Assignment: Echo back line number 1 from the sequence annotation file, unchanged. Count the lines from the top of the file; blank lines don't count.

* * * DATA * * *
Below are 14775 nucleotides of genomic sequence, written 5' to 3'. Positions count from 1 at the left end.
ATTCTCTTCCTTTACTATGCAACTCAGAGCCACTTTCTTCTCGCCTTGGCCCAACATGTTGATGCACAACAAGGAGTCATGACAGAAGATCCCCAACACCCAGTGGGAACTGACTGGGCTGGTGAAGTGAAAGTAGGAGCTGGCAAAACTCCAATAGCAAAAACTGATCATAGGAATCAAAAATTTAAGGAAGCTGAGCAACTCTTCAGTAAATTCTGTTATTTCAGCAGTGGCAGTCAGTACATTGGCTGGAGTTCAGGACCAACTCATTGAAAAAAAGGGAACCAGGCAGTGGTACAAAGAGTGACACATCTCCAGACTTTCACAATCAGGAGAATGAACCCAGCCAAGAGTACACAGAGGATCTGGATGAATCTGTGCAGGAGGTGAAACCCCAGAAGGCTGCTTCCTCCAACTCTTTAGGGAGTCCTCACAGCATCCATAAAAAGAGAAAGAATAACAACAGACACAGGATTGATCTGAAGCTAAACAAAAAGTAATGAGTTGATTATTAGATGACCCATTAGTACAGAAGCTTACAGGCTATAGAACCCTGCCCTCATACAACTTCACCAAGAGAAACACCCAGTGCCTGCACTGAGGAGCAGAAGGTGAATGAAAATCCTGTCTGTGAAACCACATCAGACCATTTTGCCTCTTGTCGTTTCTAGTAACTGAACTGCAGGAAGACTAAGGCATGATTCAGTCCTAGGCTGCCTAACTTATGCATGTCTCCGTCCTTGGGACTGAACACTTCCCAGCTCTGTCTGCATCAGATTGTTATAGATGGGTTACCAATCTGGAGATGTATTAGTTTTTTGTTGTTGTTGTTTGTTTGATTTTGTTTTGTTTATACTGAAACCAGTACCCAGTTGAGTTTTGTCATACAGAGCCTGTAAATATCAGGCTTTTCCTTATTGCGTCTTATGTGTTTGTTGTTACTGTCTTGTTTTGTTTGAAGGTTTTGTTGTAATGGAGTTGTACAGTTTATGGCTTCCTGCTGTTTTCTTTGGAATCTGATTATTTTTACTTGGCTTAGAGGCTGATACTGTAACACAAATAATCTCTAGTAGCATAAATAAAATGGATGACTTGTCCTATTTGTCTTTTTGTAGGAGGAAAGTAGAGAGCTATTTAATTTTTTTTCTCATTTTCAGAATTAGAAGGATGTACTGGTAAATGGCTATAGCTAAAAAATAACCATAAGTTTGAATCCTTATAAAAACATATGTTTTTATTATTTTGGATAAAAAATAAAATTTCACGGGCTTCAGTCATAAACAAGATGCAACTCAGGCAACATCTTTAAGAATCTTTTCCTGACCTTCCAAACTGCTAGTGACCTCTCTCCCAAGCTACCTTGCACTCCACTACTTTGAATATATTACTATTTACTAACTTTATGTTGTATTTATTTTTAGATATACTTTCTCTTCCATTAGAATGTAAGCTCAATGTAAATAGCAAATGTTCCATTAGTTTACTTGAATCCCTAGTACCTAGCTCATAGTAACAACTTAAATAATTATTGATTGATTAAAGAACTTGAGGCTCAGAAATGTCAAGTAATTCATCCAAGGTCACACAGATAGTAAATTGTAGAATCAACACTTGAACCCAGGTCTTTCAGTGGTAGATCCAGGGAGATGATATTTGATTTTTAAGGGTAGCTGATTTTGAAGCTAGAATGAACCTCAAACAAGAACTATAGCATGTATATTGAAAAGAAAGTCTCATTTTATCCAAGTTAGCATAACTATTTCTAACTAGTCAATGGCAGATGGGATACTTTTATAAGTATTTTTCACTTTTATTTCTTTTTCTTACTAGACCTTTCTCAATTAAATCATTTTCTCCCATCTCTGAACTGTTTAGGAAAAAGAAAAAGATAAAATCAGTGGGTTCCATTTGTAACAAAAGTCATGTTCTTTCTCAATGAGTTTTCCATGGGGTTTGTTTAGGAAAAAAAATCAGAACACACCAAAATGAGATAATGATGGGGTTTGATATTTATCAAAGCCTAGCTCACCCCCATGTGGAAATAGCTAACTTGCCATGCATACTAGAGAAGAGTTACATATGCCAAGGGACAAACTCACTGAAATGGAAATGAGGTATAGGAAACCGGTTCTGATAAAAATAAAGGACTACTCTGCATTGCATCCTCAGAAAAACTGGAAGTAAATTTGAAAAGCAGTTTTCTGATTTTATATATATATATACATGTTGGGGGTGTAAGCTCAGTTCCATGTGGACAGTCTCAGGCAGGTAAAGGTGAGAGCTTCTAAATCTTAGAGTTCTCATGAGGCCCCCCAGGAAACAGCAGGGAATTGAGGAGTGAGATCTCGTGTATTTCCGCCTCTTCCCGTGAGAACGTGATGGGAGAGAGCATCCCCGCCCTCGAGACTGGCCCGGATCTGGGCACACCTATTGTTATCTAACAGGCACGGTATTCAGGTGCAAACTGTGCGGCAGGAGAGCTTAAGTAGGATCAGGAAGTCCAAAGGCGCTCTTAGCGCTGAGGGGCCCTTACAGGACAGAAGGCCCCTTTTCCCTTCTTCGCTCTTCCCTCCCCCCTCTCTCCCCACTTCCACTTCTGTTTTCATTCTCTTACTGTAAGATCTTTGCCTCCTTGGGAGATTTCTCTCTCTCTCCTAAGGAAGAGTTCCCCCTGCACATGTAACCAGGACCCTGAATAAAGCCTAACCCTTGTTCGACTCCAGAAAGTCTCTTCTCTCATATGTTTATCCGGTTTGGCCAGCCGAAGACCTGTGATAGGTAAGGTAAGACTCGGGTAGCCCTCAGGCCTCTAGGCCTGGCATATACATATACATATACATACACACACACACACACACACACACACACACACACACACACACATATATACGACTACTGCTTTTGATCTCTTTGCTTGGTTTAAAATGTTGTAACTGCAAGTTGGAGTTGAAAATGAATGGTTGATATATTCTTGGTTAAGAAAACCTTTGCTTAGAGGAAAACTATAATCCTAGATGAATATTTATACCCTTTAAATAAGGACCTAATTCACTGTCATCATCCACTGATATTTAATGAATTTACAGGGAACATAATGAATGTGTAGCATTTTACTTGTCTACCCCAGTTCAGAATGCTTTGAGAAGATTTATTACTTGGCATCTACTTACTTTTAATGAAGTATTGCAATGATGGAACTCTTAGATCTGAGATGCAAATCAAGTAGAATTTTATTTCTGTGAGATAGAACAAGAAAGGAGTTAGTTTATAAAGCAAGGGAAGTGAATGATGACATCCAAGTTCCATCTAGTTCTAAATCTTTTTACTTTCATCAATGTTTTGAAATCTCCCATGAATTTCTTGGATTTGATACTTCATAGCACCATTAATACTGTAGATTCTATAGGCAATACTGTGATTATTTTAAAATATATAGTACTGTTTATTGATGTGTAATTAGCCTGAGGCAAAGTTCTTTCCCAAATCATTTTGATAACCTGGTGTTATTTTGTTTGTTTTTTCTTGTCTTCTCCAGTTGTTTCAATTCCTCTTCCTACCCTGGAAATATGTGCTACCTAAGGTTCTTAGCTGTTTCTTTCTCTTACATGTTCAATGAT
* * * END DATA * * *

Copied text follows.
Below are 14775 nucleotides of genomic sequence, written 5' to 3'. Positions count from 1 at the left end.